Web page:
AMD unveils Ryzen 7040U processors with Zen 4 + Zen 4c architecture: main features

AMD has expanded its series of mobile processors Ryzen 7040U, adding the Ryzen 5 7545U model to the lineup and Ryzen 3 7440U with a hybrid layout, which for the first time combines computing cores with Zen 4 and Zen 4c architectures.

Such a conventionally “heterogeneous” combination is partly reminiscent of Intel’s approach, which uses performance (P-cores) and energy-efficient (E-cores) cores for its processors. However, despite the initial similarities, AMD is guided by a different approach. Developers are trying to maximize energy efficiency and reduce the area of the processor chip, while obtaining high performance when there are no power consumption restrictions.

First of all, it is worth noting the dimensional achievements. In the case of Zen 4c, the area of one computing core with L2 cache was reduced by about 35% – from 3.84 mm² to 2.48 mm². That’s quite a bit of “compression” in the context of TSMC’s identical 4nm process. How does such a reduction affect performance? Due to the denser packaging of the blocks, the maximum frequency is slightly reduced, but the cores can operate at a lower operating voltage.

Now let’s take a look at the architectural differences between Zen 4 and Zen 4c. However… Yes, this is not a mistake on AMD’s slide, there really is no functional difference. And this is the main difference with Intel’s approach, which uses heterogeneous P/E-cores.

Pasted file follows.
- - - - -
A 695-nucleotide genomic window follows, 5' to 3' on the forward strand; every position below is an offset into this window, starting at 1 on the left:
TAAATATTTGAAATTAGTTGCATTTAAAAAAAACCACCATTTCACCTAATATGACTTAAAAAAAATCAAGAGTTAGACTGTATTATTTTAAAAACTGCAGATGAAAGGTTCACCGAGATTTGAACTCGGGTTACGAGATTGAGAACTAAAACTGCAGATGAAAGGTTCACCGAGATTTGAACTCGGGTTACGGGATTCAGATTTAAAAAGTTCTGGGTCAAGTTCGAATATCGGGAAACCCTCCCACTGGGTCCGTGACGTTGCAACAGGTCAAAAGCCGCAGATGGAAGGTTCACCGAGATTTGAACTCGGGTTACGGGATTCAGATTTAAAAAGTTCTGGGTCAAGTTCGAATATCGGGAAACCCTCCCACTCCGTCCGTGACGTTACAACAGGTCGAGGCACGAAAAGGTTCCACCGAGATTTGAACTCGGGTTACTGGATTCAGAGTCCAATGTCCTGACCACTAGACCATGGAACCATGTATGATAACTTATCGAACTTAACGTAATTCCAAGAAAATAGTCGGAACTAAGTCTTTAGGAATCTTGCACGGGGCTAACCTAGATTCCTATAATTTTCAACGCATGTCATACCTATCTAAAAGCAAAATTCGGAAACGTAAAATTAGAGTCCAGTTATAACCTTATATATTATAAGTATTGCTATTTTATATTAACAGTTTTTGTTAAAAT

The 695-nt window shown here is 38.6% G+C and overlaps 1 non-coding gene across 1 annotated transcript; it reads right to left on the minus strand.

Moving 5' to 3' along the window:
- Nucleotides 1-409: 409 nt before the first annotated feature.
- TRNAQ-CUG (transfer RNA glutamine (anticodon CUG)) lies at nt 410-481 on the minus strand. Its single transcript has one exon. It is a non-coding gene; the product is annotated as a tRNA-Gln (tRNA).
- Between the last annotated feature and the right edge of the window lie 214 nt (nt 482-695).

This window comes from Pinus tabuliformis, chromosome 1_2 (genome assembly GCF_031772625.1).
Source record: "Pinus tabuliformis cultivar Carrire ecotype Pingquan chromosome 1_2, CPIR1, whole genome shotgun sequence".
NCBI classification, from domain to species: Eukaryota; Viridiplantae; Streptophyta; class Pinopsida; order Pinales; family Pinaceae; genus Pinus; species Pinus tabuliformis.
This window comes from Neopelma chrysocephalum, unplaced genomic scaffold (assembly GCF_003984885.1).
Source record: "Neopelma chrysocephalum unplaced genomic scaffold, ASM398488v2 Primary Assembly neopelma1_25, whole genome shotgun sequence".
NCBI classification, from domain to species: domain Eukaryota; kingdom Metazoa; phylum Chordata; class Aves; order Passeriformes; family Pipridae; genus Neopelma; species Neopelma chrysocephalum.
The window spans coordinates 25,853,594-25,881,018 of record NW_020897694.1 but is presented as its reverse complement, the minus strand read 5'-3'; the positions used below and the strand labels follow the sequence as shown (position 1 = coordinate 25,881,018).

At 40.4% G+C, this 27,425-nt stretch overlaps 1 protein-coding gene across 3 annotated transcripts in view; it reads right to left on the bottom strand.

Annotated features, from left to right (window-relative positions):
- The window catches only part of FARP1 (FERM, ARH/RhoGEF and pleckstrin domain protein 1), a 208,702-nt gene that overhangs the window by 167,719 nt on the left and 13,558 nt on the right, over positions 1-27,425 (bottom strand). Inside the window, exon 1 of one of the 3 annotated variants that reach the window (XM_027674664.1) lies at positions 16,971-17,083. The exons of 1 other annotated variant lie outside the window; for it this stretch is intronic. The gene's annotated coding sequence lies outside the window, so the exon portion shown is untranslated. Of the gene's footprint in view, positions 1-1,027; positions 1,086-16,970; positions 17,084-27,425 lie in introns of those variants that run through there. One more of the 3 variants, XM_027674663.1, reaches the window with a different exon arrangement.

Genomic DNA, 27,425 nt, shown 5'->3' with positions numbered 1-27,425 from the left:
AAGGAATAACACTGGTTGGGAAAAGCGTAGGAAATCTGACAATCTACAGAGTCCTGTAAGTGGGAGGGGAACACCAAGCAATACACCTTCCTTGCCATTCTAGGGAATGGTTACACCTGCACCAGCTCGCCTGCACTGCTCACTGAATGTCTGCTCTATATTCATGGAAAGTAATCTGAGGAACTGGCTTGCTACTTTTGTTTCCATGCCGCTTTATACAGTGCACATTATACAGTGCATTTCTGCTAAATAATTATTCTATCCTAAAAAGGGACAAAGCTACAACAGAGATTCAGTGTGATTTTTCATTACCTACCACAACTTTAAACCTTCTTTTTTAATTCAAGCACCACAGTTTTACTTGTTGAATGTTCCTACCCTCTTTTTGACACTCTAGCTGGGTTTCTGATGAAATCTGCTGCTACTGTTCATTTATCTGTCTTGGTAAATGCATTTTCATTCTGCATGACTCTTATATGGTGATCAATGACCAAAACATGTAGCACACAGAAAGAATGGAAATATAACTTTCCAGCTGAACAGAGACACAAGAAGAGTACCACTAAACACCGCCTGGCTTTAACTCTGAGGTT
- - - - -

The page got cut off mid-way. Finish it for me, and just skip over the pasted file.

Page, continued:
Given the architectural identity of the Zen 4 and Zen 4c cores, it is easy to assess the features of solutions based on them, but in its presentations AMD makes certain emphases comparing the situation with the approach of its main opponent. All processor cores have identical instruction sets, the same IPC, and support multithreading. At the same time, there is no need for an additional mechanism for scheduling tasks depending on the load (a hint of Intel Thread Director).

The new Ryzen 5 7545U and Ryzen 3 7440U chips belong to the Phoenix 2 family. The older 6-core model has the following layout – 2 Zen4 cores + 4 Zen4c cores. Since the functional computers are identical and support SMT, the processor can simultaneously process up to 12 data streams. All cores have 1 MB of L2 cache and 16 MB of L3 cache, so the total L2+L3 capacity is 22 MB. As for the operating frequencies, AMD goes to some tricks, indicating in the specification only the general limit values of 4.9/3.2 GHz. Obviously, these are the figures for the “large” Zen 4 cores, while the more compact Zen 4c has a more modest frequency range. For some reason, the developers have not disclosed this data yet. The U-series chips are generally quite economical processors, so the power consumption level is configurable within 15-30 watts. The processor is equipped with integrated Radeon 740M graphics with four clusters that include 256 computers in total.


If you pay attention, these specifications are identical to those for the previously introduced representative of the first wave of the Phoenix line – Ryzen 5 7540U, which has 6 Zen 4 cores, the same frequency formula and TDP level.

In such circumstances, the question of the logic of processor labeling and the ease of interpretation of model names by users immediately arises. In this case, the increased index may not quite correctly orient a potential buyer regarding CPU performance. However, we will return to this point later.